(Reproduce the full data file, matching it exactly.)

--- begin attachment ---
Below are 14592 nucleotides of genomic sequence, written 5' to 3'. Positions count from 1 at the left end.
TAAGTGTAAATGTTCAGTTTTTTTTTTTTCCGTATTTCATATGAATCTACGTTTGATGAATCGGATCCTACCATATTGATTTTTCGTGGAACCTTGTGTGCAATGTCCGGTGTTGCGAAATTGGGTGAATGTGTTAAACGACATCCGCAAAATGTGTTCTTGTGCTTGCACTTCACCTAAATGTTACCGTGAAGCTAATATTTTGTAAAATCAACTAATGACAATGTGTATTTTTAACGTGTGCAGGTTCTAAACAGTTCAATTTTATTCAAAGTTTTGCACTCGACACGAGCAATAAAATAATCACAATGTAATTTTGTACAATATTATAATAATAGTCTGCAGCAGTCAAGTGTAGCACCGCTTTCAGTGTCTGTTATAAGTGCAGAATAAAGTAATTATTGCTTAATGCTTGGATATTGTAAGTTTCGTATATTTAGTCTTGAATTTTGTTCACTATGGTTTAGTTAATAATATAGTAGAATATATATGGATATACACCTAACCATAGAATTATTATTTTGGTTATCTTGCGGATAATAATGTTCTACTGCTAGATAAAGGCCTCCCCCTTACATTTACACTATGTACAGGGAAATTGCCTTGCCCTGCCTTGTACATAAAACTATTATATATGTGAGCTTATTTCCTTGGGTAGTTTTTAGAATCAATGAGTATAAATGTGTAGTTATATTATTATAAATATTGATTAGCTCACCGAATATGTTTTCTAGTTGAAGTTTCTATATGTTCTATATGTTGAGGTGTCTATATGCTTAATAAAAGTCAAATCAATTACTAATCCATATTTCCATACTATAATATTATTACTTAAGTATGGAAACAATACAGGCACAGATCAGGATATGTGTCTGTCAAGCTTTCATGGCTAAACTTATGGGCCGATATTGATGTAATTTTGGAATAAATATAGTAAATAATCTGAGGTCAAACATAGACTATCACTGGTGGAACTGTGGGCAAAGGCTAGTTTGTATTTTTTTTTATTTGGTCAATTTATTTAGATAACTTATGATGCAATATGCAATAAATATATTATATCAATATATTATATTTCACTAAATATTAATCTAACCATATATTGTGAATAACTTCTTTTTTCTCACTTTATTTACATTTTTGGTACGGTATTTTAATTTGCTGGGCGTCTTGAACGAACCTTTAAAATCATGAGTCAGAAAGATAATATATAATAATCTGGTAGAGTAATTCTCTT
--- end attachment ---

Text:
Below are 14592 nucleotides of genomic sequence, written 5' to 3'. Positions count from 1 at the left end.
TAAGTGTAAATGTTCAGTTTTTTTTTTTTCCGTATTTCATATGAATCTACGTTTGATGAATCGGATCCTACCATATTGATTTTTCGTGGAACCTTGTGTGCAATGTCCGGTGTTGCGAAATTGGGTGAATGTGTTAAACGACATCCGCAAAATGTGTTCTTGTGCTTGCACTTCACCTAAATGTTACCGTGAAGCTAATATTTTGTAAAATCAACTAATGACAATGTGTATTTTTAACGTGTGCAGGTTCTAAACAGTTCAATTTTATTCAAAGTTTTGCACTCGACACGAGCAATAAAATAATCACAATGTAATTTTGTACAATATTATAATAATAGTCTGCAGCAGTCAAGTGTAGCACCGCTTTCAGTGTCTGTTATAAGTGCAGAATAAAGTAATTATTGCTTAATGCTTGGATATTGTAAGTTTCGTATATTTAGTCTTGAATTTTGTTCACTATGGTTTAGTTAATAATATAGTAGAATATATATGGATATACACCTAACCATAGAATTATTATTTTGGTTATCTTGCGGATAATAATGTTCTACTGCTAGATAAAGGCCTCCCCCTTACATTTACACTATGTACAGGGAAATTGCCTTGCCCTGCCTTGTACATAAAACTATTATATATGTGAGCTTATTTCCTTGGGTAGTTTTTAGAATCAATGAGTATAAATGTGTAGTTATATTATTATAAATATTGATTAGCTCACCGAATATGTTTTCTAGTTGAAGTTTCTATATGTTCTATATGTTGAGGTGTCTATATGCTTAATAAAAGTCAAATCAATTACTAATCCATATTTCCATACTATAATATTATTACTTAAGTATGGAAACAATACAGGCACAGATCAGGATATGTGTCTGTCAAGCTTTCATGGCTAAACTTATGGGCCGATATTGATGTAATTTTGGAATAAATATAGTAAATAATCTGAGGTCAAACATAGACTATCACTGGTGGAACTGTGGGCAAAGGCTAGTTTGTATTTTTTTTTATTTGGTCAATTTATTTAGATAACTTATGATGCAATATGCAATAAATATATTATATCAATATATTATATTTCACTAAATATTAATCTAACCATATATTGTGAATAACTTCTTTTTTCTCACTTTATTTACATTTTTGGTACGGTATTTTAATTTGCTGGGCGTCTTGAACGAACCTTTAAAATCATGAGTCAGAAAGATAATATATAATAATCTGGTAGAGTAATTCTCTT